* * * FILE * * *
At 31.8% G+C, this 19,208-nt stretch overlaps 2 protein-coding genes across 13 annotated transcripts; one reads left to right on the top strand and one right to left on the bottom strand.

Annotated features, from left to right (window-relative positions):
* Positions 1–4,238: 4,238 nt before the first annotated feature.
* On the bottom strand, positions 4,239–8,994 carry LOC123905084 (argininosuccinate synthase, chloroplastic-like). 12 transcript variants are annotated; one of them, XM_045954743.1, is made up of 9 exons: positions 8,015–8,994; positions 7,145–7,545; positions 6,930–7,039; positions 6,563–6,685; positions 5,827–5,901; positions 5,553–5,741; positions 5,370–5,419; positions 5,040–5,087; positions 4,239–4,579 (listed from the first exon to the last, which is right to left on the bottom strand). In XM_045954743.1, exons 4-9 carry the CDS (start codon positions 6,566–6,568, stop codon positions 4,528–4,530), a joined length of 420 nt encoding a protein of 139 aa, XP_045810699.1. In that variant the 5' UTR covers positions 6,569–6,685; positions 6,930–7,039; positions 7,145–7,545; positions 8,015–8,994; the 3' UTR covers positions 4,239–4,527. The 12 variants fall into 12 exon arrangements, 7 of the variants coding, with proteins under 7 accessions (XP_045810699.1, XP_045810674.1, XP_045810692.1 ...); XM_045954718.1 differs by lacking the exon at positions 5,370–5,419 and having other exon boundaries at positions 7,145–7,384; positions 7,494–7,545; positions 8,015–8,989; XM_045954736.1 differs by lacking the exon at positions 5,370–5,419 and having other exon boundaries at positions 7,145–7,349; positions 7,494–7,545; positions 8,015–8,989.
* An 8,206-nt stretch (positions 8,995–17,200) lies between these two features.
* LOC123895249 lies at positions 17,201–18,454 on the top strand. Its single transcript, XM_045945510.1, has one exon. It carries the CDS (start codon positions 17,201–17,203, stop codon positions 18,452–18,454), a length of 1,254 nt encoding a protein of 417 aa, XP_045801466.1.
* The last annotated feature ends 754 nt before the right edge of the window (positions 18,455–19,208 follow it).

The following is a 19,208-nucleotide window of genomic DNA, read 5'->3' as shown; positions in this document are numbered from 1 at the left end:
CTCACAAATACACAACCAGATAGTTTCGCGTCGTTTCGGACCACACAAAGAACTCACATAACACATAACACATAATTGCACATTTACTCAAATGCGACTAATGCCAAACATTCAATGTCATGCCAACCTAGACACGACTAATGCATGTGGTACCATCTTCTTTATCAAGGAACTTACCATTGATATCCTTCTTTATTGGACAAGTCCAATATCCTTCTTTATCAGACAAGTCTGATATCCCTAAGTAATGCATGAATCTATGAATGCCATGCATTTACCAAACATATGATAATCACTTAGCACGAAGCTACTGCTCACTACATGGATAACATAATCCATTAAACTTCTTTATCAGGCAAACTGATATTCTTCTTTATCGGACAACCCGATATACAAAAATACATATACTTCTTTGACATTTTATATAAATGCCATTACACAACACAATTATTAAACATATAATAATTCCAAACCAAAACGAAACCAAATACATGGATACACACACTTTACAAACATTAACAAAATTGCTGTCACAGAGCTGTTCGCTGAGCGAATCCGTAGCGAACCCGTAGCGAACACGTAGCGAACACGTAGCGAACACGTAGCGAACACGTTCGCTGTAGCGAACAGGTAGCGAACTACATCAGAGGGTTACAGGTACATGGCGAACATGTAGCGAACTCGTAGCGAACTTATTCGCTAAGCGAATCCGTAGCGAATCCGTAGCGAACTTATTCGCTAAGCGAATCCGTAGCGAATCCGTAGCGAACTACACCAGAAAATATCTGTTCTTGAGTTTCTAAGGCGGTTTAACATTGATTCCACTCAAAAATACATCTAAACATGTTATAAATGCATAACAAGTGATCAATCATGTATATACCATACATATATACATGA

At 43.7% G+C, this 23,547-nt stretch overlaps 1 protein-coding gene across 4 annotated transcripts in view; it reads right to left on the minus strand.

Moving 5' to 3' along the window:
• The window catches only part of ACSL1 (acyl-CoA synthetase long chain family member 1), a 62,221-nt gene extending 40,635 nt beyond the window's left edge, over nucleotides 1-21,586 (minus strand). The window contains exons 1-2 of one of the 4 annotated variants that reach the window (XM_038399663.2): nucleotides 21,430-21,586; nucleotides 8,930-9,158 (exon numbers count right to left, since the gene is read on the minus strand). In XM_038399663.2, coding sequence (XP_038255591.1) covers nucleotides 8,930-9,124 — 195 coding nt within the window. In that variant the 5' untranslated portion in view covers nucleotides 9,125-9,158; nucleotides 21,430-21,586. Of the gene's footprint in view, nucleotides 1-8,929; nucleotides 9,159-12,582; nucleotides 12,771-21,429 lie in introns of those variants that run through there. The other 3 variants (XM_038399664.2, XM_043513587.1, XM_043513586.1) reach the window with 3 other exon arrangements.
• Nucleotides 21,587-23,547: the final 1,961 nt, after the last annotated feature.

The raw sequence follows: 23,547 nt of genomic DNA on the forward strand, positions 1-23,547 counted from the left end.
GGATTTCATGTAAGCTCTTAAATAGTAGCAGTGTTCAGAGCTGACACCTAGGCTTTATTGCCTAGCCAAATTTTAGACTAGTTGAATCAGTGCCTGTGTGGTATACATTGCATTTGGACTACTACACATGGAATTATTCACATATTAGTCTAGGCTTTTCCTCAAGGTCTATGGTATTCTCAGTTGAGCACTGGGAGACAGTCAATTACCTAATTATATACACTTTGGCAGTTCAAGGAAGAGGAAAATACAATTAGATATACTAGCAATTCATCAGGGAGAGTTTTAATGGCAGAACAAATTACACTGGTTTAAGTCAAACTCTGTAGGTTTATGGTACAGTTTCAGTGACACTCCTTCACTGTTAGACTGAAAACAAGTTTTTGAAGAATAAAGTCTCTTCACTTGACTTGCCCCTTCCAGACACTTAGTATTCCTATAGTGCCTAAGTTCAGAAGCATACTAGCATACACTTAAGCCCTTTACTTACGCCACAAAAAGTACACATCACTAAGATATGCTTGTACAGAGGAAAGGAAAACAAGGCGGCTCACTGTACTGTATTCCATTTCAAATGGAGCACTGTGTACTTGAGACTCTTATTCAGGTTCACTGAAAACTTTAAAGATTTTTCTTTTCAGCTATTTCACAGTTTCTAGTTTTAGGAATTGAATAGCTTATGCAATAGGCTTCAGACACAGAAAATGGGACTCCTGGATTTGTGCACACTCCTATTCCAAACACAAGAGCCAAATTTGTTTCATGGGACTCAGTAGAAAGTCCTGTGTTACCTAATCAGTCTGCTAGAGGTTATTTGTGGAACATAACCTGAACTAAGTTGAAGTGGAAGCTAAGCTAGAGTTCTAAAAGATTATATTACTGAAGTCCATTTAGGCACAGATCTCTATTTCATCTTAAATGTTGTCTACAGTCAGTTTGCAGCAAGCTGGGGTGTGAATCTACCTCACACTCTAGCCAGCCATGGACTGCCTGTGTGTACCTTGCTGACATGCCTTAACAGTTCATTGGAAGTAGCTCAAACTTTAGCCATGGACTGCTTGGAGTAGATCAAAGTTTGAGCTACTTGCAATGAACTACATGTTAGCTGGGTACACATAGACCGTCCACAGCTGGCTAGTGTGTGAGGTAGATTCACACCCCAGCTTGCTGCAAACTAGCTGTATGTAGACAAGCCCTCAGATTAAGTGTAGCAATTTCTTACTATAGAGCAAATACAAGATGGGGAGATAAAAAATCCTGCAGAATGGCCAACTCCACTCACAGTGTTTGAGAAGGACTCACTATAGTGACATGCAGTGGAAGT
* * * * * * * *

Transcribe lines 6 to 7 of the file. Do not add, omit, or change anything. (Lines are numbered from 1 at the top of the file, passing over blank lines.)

* LOC123895249 lies at positions 17,201–18,454 on the top strand. Its single transcript, XM_045945510.1, has one exon. It carries the CDS (start codon positions 17,201–17,203, stop codon positions 18,452–18,454), a length of 1,254 nt encoding a protein of 417 aa, XP_045801466.1.
* The last annotated feature ends 754 nt before the right edge of the window (positions 18,455–19,208 follow it).